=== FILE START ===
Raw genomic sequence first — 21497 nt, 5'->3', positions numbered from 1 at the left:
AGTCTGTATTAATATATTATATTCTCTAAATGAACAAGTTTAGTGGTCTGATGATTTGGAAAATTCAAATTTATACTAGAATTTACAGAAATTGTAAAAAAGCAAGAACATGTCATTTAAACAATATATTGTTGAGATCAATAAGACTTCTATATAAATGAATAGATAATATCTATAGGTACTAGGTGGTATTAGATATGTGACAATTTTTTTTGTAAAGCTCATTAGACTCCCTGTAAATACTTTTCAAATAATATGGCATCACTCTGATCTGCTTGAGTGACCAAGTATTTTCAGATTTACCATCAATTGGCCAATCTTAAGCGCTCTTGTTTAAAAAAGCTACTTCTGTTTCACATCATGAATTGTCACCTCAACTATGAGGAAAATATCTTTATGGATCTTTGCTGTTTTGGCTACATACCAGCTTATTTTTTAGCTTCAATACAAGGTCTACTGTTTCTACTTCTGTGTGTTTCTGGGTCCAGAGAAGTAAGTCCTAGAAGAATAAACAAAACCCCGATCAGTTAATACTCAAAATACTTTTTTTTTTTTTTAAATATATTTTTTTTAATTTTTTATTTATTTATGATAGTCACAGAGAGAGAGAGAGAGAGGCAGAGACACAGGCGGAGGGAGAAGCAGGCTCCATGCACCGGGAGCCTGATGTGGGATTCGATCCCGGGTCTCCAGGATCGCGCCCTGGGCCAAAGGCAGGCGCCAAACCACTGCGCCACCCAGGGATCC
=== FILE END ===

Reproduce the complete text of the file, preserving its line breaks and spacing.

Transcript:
Raw genomic sequence first — 21497 nt, 5'->3', positions numbered from 1 at the left:
AGTCTGTATTAATATATTATATTCTCTAAATGAACAAGTTTAGTGGTCTGATGATTTGGAAAATTCAAATTTATACTAGAATTTACAGAAATTGTAAAAAAGCAAGAACATGTCATTTAAACAATATATTGTTGAGATCAATAAGACTTCTATATAAATGAATAGATAATATCTATAGGTACTAGGTGGTATTAGATATGTGACAATTTTTTTTGTAAAGCTCATTAGACTCCCTGTAAATACTTTTCAAATAATATGGCATCACTCTGATCTGCTTGAGTGACCAAGTATTTTCAGATTTACCATCAATTGGCCAATCTTAAGCGCTCTTGTTTAAAAAAGCTACTTCTGTTTCACATCATGAATTGTCACCTCAACTATGAGGAAAATATCTTTATGGATCTTTGCTGTTTTGGCTACATACCAGCTTATTTTTTAGCTTCAATACAAGGTCTACTGTTTCTACTTCTGTGTGTTTCTGGGTCCAGAGAAGTAAGTCCTAGAAGAATAAACAAAACCCCGATCAGTTAATACTCAAAATACTTTTTTTTTTTTTTAAATATATTTTTTTTAATTTTTTATTTATTTATGATAGTCACAGAGAGAGAGAGAGAGAGGCAGAGACACAGGCGGAGGGAGAAGCAGGCTCCATGCACCGGGAGCCTGATGTGGGATTCGATCCCGGGTCTCCAGGATCGCGCCCTGGGCCAAAGGCAGGCGCCAAACCACTGCGCCACCCAGGGATCC